Modelling hydrodynamic impacts in a random sea

Started: October 2020
Supervisor: Ma, L.Swan, C.

Description of Research

Impact loading, or slamming, is a type of violent hydrodynamic loading events. It is most typically characterised by a large loading magnitude, a rapid rise to maximum and a very short loading duration. Given their large magnitude, impact loads have the potential to cause significant damages to offshore installations. Despite its great importance to traditional and emerging offshore sectors, the methods of predicting impact loading still incorporate large uncertainties, not least because of a lack of understanding of the underlying physics. This is even more the case for estimating impact loading arising from a random sea-state; the latter being the nature of realistic design conditions.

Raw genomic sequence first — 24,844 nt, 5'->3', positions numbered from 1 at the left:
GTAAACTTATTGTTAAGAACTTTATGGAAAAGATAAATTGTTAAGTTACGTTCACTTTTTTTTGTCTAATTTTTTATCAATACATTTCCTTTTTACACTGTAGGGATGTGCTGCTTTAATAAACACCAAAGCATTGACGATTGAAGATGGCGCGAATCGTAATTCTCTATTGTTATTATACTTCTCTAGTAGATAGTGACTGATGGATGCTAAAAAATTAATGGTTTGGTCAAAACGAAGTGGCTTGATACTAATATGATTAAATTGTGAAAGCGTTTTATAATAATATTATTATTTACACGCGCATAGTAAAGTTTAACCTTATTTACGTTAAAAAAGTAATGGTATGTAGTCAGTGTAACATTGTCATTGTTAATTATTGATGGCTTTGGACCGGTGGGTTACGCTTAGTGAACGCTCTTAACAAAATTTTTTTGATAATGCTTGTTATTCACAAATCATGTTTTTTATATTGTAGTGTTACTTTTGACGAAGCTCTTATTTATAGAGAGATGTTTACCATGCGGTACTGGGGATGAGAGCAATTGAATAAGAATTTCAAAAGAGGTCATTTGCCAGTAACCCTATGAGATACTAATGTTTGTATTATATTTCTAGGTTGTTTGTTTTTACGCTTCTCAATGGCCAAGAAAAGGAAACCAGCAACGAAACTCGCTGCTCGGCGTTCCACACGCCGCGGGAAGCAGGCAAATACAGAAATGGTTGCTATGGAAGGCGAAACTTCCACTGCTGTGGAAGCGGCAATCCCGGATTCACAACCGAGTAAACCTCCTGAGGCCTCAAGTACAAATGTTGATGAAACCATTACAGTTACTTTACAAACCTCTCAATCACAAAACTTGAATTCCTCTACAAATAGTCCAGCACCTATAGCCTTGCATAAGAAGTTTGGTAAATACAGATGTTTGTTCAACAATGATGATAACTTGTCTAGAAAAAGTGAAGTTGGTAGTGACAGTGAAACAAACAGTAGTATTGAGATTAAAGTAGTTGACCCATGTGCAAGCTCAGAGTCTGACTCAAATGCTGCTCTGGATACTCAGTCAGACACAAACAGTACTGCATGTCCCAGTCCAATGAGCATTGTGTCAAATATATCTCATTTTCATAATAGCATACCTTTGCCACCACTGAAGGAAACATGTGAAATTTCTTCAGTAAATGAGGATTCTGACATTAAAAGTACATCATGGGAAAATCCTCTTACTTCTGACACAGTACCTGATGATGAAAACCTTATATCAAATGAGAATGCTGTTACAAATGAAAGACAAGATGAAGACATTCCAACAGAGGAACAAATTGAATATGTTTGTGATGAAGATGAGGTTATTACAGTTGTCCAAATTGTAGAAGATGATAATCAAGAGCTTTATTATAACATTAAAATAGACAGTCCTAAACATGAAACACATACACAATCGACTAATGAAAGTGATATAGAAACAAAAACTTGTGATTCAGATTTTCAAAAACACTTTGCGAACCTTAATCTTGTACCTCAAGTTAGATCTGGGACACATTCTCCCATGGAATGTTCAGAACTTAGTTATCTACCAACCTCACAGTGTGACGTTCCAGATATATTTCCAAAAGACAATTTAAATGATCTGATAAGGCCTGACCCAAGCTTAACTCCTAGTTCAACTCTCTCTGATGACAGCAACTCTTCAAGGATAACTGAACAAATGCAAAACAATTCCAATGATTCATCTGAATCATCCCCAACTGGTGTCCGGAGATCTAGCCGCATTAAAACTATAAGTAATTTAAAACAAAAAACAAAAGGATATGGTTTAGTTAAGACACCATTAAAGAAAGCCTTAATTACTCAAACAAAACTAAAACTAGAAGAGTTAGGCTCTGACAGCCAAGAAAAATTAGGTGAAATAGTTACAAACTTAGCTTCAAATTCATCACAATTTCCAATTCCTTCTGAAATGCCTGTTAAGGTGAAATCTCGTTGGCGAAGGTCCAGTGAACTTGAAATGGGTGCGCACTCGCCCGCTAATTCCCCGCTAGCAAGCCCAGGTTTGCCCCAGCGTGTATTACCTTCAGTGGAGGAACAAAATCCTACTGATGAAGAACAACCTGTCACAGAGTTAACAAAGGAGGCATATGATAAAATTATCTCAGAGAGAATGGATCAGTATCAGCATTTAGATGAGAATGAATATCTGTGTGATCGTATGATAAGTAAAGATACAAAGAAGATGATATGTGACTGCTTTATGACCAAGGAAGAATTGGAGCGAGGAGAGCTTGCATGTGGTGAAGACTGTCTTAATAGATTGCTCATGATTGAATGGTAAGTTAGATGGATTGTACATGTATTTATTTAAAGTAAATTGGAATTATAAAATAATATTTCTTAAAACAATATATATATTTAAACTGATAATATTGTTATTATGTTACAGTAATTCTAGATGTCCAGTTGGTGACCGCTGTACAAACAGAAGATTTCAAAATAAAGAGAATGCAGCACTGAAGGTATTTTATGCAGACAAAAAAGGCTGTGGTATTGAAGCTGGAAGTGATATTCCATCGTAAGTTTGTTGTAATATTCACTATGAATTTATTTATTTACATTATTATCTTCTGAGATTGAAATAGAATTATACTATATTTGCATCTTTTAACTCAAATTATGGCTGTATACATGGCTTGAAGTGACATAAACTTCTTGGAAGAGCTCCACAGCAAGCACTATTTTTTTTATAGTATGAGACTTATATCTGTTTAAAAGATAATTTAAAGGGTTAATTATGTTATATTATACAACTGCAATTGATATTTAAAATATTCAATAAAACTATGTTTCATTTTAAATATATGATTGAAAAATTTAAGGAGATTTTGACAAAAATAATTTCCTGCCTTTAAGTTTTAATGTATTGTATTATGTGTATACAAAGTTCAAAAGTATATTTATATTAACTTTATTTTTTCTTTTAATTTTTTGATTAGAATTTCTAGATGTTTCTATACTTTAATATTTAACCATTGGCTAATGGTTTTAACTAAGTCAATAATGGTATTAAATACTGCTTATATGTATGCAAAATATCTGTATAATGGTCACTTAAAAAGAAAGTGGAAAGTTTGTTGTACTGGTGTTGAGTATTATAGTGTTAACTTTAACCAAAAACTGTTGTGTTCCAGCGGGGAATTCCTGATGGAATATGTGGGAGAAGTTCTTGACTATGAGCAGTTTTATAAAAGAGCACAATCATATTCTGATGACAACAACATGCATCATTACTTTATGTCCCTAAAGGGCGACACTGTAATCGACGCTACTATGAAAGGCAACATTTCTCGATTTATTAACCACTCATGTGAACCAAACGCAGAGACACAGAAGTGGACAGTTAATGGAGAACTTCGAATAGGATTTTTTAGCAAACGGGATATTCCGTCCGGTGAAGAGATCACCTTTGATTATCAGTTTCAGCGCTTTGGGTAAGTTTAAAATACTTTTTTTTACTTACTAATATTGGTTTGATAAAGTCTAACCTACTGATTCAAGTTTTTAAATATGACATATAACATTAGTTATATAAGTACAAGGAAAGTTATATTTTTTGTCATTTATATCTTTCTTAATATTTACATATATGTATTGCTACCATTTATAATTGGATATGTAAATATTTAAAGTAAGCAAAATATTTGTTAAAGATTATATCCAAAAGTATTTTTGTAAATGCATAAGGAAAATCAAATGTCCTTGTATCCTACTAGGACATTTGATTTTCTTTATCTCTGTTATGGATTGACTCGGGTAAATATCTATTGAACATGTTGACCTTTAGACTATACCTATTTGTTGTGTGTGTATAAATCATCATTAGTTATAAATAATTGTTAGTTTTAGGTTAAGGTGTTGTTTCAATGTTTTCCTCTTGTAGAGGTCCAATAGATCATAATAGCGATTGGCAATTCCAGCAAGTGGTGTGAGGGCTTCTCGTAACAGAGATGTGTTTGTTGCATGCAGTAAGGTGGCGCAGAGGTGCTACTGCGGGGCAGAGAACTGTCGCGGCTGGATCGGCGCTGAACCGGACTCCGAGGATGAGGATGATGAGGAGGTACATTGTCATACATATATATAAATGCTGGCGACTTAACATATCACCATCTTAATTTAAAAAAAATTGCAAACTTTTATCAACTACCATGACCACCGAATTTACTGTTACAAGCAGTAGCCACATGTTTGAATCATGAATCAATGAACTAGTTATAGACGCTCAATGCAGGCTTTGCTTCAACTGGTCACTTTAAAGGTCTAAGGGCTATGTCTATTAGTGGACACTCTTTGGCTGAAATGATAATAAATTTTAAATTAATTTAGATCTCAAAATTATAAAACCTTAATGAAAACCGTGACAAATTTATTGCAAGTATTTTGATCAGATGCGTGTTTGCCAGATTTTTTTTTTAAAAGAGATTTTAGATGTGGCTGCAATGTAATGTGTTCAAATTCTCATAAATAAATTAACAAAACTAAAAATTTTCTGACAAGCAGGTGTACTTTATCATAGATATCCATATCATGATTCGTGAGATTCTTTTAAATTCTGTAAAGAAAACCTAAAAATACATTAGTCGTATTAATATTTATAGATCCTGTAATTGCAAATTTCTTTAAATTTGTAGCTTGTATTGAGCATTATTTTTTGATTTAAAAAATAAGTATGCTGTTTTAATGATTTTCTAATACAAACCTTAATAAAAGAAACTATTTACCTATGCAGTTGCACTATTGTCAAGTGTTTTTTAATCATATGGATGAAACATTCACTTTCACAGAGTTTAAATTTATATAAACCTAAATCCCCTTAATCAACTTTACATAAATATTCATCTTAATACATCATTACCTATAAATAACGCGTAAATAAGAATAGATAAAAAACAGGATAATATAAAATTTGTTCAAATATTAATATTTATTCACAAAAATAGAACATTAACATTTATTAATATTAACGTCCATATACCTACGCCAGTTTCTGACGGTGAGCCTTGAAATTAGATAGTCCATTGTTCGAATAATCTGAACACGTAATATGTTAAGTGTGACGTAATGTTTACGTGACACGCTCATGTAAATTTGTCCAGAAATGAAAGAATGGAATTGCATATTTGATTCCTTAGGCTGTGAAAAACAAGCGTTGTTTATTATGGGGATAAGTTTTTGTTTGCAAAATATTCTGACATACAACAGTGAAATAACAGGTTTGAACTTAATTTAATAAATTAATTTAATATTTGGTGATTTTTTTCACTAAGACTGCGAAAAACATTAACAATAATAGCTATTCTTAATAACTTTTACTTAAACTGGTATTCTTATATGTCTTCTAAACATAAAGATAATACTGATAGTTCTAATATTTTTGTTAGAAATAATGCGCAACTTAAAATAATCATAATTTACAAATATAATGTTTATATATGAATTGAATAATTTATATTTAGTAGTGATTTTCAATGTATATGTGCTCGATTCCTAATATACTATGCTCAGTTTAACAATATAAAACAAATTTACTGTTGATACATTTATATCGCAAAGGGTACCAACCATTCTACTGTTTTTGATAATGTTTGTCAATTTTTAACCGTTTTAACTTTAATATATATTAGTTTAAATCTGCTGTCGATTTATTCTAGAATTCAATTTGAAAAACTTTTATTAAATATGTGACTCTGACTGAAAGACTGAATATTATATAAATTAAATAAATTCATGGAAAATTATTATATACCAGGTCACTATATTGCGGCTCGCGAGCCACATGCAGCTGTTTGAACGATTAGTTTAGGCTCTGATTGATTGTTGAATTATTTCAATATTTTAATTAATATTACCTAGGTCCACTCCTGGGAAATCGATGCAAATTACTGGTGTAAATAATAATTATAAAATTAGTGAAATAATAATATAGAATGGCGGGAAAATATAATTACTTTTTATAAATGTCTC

In this PhD project, both laboratory tests and numerical simulations will be utilised to estimate the loading time-history of slamming processes and predict wave impacts in a random sea. We seek to build an effective model improving the design guidelines of offshore structures in terms of impact loading.


Lei is a graduate with a BEng in Energy and Power Engineering from Hohai University and a MSc in Engineering Fluid Mechanics from Imperial College London.

Lei Dai

Fluid Mechanics Research Student 
Department of Civil & Environmental Engineering 
Imperial College London SW7 2AZ